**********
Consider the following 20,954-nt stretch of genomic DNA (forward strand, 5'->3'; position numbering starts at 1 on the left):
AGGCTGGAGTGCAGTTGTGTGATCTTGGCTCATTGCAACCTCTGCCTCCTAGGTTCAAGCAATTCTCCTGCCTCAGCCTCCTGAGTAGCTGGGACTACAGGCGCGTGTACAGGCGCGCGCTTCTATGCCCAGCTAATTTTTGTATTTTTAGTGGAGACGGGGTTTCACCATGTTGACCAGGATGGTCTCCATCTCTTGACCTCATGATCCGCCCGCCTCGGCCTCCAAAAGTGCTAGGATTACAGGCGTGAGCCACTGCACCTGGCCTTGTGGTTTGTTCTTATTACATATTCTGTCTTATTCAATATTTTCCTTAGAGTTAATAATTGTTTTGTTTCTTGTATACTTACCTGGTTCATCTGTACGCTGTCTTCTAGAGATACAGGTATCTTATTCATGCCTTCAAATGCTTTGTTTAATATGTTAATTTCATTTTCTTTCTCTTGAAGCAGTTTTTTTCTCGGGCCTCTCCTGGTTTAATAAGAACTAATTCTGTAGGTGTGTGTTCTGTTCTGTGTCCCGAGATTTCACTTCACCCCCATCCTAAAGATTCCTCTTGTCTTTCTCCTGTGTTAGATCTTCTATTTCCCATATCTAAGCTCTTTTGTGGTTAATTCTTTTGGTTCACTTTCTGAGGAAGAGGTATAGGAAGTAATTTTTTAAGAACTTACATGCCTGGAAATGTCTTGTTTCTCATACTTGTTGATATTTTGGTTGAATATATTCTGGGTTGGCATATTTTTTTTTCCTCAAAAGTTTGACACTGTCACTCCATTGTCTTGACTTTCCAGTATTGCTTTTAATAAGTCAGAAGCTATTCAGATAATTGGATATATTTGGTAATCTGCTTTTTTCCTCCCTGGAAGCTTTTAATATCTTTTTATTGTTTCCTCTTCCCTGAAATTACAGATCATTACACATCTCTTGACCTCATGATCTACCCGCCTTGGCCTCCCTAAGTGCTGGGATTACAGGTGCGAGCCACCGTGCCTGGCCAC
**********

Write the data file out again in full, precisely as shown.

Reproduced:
Consider the following 20,954-nt stretch of genomic DNA (forward strand, 5'->3'; position numbering starts at 1 on the left):
AGGCTGGAGTGCAGTTGTGTGATCTTGGCTCATTGCAACCTCTGCCTCCTAGGTTCAAGCAATTCTCCTGCCTCAGCCTCCTGAGTAGCTGGGACTACAGGCGCGTGTACAGGCGCGCGCTTCTATGCCCAGCTAATTTTTGTATTTTTAGTGGAGACGGGGTTTCACCATGTTGACCAGGATGGTCTCCATCTCTTGACCTCATGATCCGCCCGCCTCGGCCTCCAAAAGTGCTAGGATTACAGGCGTGAGCCACTGCACCTGGCCTTGTGGTTTGTTCTTATTACATATTCTGTCTTATTCAATATTTTCCTTAGAGTTAATAATTGTTTTGTTTCTTGTATACTTACCTGGTTCATCTGTACGCTGTCTTCTAGAGATACAGGTATCTTATTCATGCCTTCAAATGCTTTGTTTAATATGTTAATTTCATTTTCTTTCTCTTGAAGCAGTTTTTTTCTCGGGCCTCTCCTGGTTTAATAAGAACTAATTCTGTAGGTGTGTGTTCTGTTCTGTGTCCCGAGATTTCACTTCACCCCCATCCTAAAGATTCCTCTTGTCTTTCTCCTGTGTTAGATCTTCTATTTCCCATATCTAAGCTCTTTTGTGGTTAATTCTTTTGGTTCACTTTCTGAGGAAGAGGTATAGGAAGTAATTTTTTAAGAACTTACATGCCTGGAAATGTCTTGTTTCTCATACTTGTTGATATTTTGGTTGAATATATTCTGGGTTGGCATATTTTTTTTTCCTCAAAAGTTTGACACTGTCACTCCATTGTCTTGACTTTCCAGTATTGCTTTTAATAAGTCAGAAGCTATTCAGATAATTGGATATATTTGGTAATCTGCTTTTTTCCTCCCTGGAAGCTTTTAATATCTTTTTATTGTTTCCTCTTCCCTGAAATTACAGATCATTACACATCTCTTGACCTCATGATCTACCCGCCTTGGCCTCCCTAAGTGCTGGGATTACAGGTGCGAGCCACCGTGCCTGGCCAC